• Emerald Princess, Southern Caribbean Medley (10 days, Roundtrip from Fort Lauderdale, stops at Eleuthera (Bahamas), St. Thomas, Dominica, Grenada, Bonaire, Aruba:)  3,565 statute miles, 3,100 nautical miles

Between these two cruises, this comes out to a total of 5,283 statute miles (4,594 nautical miles) traveled by sea last year.  Not that I was paying much attention to any of them…

Unless there’s something I’m forgetting here, this should account for all the traveling I did last year, both at home and abroad, by land, air and sea.  Now to add all of this up:

  • By car (both driving and as a passenger): 14,000 miles
  • By mass transit:  2,055 miles
  • By train:  157 miles
  • By air:  18,134 miles
  • By sea:  5,283 miles
  • Total: 39,629 miles

So when all was said and done, I came up with a total of nearly 40,000 miles traveled last year, which would be enough mileage to circle the Earth nearly 1.6 times.  That seems like an awful lot of traveling, but I do also know people who can end up traveling twice that many miles in a year on a regular basis (one of my friends did a two-week trip to Southeast Asia by way of Australia last year, plus another trip to India for work, and those two trips by themselves would probably come close to matching my whole mileage total for the year) whereas this past year was a fairly unusual one for me in that I did a lot more traveling than I usually do.  I do plan to continue traveling this coming year, but I seriously doubt I’ll be putting in quite as many miles.  On the other hand, I never know just where I’m going to end up.  After all, these things seem to have a tendency to sneak up on you when you’re not looking.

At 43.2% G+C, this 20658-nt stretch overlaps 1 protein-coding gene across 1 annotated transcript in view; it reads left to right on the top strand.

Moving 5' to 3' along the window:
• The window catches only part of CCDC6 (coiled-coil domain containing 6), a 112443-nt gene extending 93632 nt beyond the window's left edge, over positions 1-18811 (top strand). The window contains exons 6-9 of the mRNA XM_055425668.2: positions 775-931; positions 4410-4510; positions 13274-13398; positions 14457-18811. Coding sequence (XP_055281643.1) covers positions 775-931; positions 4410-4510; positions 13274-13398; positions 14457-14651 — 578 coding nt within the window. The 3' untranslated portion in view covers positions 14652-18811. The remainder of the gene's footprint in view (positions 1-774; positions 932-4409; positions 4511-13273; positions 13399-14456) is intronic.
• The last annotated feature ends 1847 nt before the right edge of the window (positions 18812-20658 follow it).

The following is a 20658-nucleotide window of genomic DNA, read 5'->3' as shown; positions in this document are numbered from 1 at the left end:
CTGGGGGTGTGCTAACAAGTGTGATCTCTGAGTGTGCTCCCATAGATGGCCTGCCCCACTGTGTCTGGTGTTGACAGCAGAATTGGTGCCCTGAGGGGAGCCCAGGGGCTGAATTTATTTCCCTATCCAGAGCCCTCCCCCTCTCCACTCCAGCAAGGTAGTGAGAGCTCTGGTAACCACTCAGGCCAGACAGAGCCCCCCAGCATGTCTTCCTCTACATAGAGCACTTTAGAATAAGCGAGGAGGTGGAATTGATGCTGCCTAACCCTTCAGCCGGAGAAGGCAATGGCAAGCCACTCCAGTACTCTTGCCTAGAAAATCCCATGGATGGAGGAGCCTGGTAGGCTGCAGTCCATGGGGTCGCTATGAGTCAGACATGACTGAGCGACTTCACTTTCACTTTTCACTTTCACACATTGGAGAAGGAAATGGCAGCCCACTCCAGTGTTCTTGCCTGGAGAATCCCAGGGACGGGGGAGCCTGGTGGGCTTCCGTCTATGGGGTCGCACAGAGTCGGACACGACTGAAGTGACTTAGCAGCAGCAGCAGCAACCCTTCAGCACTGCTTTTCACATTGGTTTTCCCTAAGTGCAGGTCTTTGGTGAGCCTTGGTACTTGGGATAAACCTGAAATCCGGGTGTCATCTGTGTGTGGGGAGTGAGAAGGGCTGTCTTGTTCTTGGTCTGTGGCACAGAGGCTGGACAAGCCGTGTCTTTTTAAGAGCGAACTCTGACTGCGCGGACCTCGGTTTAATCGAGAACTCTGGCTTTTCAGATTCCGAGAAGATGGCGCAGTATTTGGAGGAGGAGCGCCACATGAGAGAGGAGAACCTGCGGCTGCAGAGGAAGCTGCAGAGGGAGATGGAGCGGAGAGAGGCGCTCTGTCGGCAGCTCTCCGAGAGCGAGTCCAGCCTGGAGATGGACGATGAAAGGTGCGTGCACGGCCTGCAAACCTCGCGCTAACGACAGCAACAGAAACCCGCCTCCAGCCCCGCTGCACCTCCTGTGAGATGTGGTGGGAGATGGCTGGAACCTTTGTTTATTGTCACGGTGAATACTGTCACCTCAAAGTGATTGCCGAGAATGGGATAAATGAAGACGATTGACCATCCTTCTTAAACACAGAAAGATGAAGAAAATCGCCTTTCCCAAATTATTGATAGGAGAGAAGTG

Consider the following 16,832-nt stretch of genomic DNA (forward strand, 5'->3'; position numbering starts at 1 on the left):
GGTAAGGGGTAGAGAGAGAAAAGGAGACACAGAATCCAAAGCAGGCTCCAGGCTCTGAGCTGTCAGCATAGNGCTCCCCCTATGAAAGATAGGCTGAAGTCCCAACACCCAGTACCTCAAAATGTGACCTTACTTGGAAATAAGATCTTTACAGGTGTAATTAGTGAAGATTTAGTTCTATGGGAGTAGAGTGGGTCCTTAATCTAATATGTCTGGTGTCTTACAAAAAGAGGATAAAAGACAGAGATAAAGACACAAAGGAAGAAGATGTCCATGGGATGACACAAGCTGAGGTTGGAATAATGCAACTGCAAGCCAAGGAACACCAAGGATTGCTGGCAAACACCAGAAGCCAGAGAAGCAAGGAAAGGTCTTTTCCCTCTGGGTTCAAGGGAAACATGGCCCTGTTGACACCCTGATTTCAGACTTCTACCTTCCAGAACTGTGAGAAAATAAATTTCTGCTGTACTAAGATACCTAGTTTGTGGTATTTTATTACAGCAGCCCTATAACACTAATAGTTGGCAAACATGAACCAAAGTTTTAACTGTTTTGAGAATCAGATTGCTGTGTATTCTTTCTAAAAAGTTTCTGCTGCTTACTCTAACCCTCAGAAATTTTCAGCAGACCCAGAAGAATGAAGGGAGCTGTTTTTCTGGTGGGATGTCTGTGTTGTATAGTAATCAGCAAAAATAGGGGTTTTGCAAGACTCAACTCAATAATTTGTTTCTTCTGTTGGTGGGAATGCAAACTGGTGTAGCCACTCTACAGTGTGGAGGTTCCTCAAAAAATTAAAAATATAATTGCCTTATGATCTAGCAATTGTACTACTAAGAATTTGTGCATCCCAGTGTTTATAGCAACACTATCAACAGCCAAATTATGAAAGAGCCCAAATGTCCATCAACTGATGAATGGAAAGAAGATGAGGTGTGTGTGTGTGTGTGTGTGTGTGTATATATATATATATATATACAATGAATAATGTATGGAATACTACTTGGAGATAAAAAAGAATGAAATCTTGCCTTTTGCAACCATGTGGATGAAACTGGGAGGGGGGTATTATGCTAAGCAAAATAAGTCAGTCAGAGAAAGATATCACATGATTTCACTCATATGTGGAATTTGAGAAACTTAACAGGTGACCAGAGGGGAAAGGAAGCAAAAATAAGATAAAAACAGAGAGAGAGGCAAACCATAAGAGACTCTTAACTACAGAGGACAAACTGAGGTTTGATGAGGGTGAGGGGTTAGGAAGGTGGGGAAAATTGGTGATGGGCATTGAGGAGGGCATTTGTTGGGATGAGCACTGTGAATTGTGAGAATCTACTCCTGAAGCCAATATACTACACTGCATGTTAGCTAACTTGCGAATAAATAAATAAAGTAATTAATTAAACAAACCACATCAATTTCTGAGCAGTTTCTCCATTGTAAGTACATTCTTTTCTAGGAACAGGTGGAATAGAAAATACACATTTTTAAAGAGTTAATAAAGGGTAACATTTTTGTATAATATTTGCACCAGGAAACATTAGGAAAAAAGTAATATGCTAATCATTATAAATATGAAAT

January 11, 2014